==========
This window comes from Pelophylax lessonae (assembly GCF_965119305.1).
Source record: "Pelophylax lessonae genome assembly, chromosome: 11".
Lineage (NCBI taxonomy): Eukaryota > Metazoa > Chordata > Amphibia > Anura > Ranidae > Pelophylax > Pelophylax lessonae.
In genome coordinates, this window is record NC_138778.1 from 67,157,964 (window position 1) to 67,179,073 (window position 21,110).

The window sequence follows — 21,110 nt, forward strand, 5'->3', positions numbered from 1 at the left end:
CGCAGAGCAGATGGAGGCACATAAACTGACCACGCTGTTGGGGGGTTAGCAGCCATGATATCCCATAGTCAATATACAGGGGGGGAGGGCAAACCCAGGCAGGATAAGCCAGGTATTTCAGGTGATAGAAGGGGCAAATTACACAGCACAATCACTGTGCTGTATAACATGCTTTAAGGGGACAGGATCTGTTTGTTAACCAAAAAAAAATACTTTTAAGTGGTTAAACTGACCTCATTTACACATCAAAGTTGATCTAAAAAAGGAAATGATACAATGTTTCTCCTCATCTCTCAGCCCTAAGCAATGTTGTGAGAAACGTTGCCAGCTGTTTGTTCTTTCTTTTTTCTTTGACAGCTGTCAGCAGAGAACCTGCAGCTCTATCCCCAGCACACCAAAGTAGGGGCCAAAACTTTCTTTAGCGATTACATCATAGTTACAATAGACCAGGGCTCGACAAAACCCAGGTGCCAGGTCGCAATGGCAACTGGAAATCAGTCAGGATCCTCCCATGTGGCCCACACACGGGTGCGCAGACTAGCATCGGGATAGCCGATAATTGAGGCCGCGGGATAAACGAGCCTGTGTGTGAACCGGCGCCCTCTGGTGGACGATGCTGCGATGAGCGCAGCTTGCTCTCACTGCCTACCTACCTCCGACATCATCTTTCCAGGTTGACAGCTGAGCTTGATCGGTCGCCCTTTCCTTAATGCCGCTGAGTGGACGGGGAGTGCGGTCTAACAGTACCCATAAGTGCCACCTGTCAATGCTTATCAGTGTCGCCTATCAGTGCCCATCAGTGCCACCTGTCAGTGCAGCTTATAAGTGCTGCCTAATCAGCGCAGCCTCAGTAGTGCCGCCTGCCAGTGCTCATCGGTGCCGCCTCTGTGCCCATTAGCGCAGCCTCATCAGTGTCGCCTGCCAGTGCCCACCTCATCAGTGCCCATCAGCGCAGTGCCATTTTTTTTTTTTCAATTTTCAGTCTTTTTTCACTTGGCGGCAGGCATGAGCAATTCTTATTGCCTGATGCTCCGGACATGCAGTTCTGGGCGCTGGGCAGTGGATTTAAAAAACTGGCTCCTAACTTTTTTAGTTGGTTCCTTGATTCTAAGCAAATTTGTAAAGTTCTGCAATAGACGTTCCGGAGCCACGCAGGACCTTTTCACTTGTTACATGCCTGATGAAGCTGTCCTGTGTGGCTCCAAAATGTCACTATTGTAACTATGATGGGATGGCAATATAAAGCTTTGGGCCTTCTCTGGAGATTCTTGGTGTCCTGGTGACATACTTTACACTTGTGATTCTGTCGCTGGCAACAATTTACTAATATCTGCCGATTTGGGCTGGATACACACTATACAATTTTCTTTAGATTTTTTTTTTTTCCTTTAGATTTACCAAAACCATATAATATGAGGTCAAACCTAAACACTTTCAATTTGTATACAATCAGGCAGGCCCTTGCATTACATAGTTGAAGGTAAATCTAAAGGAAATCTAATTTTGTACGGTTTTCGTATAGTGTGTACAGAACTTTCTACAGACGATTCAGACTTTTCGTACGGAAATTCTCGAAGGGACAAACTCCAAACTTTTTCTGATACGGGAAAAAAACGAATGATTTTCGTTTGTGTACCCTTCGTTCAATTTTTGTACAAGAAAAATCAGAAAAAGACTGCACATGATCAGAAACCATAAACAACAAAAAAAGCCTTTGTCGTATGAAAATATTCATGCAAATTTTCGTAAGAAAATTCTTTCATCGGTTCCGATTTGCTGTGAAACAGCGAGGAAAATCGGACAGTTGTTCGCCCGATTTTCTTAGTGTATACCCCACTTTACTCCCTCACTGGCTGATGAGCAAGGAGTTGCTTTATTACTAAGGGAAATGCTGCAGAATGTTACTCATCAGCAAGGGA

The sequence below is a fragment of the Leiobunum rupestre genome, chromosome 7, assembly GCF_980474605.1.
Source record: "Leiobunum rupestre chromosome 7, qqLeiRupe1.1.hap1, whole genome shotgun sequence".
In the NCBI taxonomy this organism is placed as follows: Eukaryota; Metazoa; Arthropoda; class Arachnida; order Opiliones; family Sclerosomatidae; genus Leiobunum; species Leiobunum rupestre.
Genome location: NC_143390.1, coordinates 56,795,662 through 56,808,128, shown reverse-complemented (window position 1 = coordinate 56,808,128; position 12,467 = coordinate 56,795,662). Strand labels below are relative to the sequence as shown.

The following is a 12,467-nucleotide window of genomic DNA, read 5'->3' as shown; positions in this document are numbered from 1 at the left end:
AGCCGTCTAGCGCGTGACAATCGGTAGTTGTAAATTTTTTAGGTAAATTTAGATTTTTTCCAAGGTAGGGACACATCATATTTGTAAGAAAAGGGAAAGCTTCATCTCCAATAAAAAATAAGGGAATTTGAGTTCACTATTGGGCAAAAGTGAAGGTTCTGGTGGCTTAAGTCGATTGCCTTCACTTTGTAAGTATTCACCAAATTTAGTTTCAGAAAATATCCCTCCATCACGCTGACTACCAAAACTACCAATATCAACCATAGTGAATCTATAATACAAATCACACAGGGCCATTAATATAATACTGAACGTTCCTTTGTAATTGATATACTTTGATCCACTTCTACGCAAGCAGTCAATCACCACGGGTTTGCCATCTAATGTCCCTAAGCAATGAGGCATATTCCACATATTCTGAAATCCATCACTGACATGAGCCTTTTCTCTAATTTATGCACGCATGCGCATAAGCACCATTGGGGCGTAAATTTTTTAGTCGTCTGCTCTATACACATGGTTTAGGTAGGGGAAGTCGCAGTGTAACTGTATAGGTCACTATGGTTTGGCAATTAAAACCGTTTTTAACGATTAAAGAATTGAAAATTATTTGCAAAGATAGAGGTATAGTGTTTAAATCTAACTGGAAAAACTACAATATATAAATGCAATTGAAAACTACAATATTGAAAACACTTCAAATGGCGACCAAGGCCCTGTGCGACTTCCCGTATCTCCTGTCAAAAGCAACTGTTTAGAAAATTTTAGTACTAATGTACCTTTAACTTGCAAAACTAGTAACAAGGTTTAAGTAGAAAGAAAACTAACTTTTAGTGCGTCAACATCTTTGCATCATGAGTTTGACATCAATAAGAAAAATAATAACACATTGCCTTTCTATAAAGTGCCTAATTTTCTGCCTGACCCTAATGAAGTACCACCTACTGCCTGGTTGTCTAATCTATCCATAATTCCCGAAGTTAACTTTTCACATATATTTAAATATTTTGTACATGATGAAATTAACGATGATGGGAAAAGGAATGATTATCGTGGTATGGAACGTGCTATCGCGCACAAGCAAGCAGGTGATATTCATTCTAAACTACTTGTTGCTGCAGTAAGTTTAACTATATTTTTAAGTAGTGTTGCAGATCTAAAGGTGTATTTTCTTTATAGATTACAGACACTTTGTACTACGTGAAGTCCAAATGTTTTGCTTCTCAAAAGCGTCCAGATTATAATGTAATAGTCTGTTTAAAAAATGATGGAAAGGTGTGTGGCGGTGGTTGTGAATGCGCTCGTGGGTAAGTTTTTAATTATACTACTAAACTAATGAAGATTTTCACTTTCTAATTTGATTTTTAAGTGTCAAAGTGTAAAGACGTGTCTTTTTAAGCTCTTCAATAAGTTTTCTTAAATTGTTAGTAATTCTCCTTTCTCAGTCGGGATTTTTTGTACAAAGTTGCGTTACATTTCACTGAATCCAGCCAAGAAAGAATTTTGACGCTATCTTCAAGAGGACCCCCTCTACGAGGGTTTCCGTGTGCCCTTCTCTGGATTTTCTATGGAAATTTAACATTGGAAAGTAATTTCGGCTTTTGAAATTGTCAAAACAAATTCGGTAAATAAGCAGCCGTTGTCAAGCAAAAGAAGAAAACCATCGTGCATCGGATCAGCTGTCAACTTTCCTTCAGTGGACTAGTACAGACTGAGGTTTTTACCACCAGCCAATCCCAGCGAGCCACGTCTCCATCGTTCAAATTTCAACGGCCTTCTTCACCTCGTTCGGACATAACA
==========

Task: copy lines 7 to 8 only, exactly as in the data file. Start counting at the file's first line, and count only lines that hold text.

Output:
The sequence below is a fragment of the Leiobunum rupestre genome, chromosome 7, assembly GCF_980474605.1.
Source record: "Leiobunum rupestre chromosome 7, qqLeiRupe1.1.hap1, whole genome shotgun sequence".